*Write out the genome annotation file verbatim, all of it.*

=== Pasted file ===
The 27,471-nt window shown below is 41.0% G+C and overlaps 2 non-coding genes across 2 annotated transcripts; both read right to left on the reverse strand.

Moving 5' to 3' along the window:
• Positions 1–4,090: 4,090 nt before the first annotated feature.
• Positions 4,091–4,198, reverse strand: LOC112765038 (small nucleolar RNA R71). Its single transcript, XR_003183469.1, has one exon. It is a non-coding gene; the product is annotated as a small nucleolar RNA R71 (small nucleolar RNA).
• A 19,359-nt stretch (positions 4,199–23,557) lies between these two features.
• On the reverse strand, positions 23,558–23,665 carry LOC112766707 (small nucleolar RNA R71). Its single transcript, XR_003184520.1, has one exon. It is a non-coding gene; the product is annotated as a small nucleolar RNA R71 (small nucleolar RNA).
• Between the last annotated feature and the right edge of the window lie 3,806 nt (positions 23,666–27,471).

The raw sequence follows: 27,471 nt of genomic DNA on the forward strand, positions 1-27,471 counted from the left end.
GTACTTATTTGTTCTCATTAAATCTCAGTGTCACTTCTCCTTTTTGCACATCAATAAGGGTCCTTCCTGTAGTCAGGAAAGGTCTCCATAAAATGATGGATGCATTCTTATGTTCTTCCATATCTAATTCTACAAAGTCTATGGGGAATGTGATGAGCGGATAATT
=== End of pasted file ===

The 27,471-nt window shown below is 41.0% G+C and overlaps 2 non-coding genes across 2 annotated transcripts; both read right to left on the reverse strand.

Moving 5' to 3' along the window:
• Positions 1–4,090: 4,090 nt before the first annotated feature.
• Positions 4,091–4,198, reverse strand: LOC112765038 (small nucleolar RNA R71). Its single transcript, XR_003183469.1, has one exon. It is a non-coding gene; the product is annotated as a small nucleolar RNA R71 (small nucleolar RNA).
• A 19,359-nt stretch (positions 4,199–23,557) lies between these two features.
• On the reverse strand, positions 23,558–23,665 carry LOC112766707 (small nucleolar RNA R71). Its single transcript, XR_003184520.1, has one exon. It is a non-coding gene; the product is annotated as a small nucleolar RNA R71 (small nucleolar RNA).
• Between the last annotated feature and the right edge of the window lie 3,806 nt (positions 23,666–27,471).

The raw sequence follows: 27,471 nt of genomic DNA on the forward strand, positions 1-27,471 counted from the left end.
GTACTTATTTGTTCTCATTAAATCTCAGTGTCACTTCTCCTTTTTGCACATCAATAAGGGTCCTTCCTGTAGTCAGGAAAGGTCTCCATAAAATGATGGATGCATTCTTATGTTCTTCCATATCTAATTCTACAAAGTCTATGGGGAATGTGATGAGCGGATAATT